Martha Tucker, a 94-year-old woman who didn't get a chance to wear a wedding dress when she got married in 1952, just received an opportunity she never expected. According to AL, Tucker was recently watching Coming to America when she expressed her wish to her granddaughter, Angela Strozier, saying “I’ve always wanted to try on a wedding dress.’' 

Two days later, Strozier and other family members took their loved one to David’s Bridal in Hoover, Alabama and allowed her to try some wedding dresses. 

“You know, I can’t even express how special it was. It was too special,’' Tucker told AL on Wednesday. “I’ve been wanting to do that a long time, just put one on.”

The Alabama native was denied her wish in the 1950s because Black women were not allowed to enter bridal shops. Tucker's only option was to get married in a a navy blue “mermaid dress,” which she received from the family she worked for. 

But the community in Hoover, including the staff at David’s Bridal, is thrilled to now see Tucker in a wedding dress.

“Everyone was so elated to help me do that for her,’' Strozier said. “Everyone was catering to her because I told them her story.”

Tucker was born in Alexander City, Alabama in 1927. She then moved to Birmingham when she was 15 and graduated from high school in 1948. Three years later, the Hoover resident married Lehman Tucker Sr., who died in 1975. The couple have four children, 11 grandchildren, 18 great-grandchildren and one great, great grandchild.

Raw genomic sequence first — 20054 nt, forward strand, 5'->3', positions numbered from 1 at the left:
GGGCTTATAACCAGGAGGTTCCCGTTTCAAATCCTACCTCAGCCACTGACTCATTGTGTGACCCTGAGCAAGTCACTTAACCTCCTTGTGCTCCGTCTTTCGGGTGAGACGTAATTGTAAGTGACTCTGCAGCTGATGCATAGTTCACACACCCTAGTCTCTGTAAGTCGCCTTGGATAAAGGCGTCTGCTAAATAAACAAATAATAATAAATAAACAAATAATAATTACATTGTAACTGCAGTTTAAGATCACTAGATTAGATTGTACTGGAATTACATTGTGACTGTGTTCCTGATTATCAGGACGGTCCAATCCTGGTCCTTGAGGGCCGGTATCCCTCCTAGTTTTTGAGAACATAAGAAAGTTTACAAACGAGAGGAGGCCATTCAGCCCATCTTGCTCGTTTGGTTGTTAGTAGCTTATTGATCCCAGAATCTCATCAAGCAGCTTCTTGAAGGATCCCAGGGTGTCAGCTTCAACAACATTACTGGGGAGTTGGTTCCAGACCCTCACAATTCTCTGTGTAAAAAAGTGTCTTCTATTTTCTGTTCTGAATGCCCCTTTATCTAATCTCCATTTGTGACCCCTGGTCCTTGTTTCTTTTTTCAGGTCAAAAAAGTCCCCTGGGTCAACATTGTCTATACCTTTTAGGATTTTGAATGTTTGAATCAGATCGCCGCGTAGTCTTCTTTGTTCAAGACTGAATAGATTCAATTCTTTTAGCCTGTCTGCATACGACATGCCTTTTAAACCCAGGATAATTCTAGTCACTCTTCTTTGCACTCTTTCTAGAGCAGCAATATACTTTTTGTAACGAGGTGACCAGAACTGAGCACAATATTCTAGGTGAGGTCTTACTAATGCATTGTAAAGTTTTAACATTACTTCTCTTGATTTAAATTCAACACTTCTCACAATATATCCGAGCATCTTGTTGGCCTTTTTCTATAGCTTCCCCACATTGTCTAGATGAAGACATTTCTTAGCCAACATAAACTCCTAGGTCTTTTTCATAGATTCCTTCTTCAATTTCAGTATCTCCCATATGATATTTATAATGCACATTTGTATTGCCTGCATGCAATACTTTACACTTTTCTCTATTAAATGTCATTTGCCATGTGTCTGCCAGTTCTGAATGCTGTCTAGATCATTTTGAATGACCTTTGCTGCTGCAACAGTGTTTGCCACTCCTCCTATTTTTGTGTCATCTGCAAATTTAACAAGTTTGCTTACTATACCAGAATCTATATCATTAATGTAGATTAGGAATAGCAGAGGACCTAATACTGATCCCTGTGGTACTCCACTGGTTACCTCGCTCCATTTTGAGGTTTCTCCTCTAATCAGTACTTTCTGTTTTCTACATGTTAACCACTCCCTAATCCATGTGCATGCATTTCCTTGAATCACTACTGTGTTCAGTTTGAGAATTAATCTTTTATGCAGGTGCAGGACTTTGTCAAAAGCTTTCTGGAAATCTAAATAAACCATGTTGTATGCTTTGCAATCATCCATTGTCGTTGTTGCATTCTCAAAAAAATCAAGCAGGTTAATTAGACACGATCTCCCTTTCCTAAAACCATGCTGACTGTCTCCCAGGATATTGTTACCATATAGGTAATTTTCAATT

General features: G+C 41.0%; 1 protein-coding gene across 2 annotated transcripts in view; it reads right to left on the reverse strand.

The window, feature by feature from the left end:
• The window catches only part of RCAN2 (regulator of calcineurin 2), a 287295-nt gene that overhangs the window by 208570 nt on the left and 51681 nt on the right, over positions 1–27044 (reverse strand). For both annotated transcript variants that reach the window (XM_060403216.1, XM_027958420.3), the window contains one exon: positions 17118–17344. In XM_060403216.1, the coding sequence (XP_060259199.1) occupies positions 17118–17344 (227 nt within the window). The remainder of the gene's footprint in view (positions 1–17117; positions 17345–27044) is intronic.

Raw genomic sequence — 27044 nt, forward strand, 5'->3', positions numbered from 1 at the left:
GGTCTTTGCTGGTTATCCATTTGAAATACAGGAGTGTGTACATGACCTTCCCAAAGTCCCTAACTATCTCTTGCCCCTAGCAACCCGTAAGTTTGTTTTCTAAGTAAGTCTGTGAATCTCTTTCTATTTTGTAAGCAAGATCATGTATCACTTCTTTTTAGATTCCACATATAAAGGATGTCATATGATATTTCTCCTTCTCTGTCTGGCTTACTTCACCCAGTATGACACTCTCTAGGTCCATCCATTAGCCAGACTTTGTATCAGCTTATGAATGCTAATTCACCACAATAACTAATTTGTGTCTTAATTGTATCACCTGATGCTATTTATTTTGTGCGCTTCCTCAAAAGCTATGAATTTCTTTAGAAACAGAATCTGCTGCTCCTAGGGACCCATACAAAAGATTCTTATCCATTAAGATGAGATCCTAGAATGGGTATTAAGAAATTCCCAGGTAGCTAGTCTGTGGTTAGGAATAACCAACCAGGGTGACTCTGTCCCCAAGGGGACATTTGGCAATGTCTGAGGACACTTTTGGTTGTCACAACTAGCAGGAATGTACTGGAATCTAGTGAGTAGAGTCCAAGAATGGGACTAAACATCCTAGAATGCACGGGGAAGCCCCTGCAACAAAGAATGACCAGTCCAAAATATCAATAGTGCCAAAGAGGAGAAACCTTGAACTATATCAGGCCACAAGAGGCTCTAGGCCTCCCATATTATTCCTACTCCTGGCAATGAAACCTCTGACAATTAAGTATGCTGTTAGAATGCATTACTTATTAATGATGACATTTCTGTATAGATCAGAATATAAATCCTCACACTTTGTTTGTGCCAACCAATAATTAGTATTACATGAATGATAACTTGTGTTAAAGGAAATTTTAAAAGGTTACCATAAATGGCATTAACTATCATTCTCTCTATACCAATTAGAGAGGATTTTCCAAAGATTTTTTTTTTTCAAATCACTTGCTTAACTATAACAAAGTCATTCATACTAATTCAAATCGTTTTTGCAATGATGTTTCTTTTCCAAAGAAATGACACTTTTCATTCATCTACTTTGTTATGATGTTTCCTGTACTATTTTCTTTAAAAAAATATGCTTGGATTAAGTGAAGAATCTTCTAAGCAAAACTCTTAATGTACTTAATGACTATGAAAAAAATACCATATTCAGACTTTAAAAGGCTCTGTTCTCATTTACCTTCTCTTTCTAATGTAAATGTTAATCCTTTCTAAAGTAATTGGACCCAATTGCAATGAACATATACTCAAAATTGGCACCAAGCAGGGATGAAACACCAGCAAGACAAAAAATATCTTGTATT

Tucker, who worked with Civil Rights leaders for voting rights in Alabama and became a registered voter and poll worker in 1963, retired as a chief poll worker last year. 

“Being fantastic is just an understatement of who she is,’' Strozier said.

The beloved elderly woman tried on two bridal gowns at David’s Bridal and fell in love with the outfits. 

“I didn’t want to take it off, but I knew I had to. I looked good in it though,” she said. “I wondered what I would look like walking down the aisle. I was like Coming to America. It was exciting to me.”

Tucker stole the spotlight in the store when she came out in the dress.

“When she walked out of the room and saw herself in the mirror, she said, ‘Oh, look at me,’’' Strozier said. “One of the other brides that was in there started crying.”

The 94-year-old also caught the attention of social media. 

Many people said they didn't know that Black women weren't allowed in bridal shops at the time.

Some found it difficult to imagine what it was like to be denied from shopping for a wedding dress.

One social media user shared the story of her own grandmother, who made her own dress because she wasn't allowed to enter the store. 

Tucker visualized herself walking down the aisle as she tried on the dresses. 

"I felt like I was getting married," she told Good Morning America. "I felt wonderful."

Strozier said the family loves spoiling their loved one.

"She’s always willing to entertain us in our shenanigans,’' the granddaughter said. “She has always told us to give her her flowers while she’s still here, not when she’s gone, so she can enjoy them.”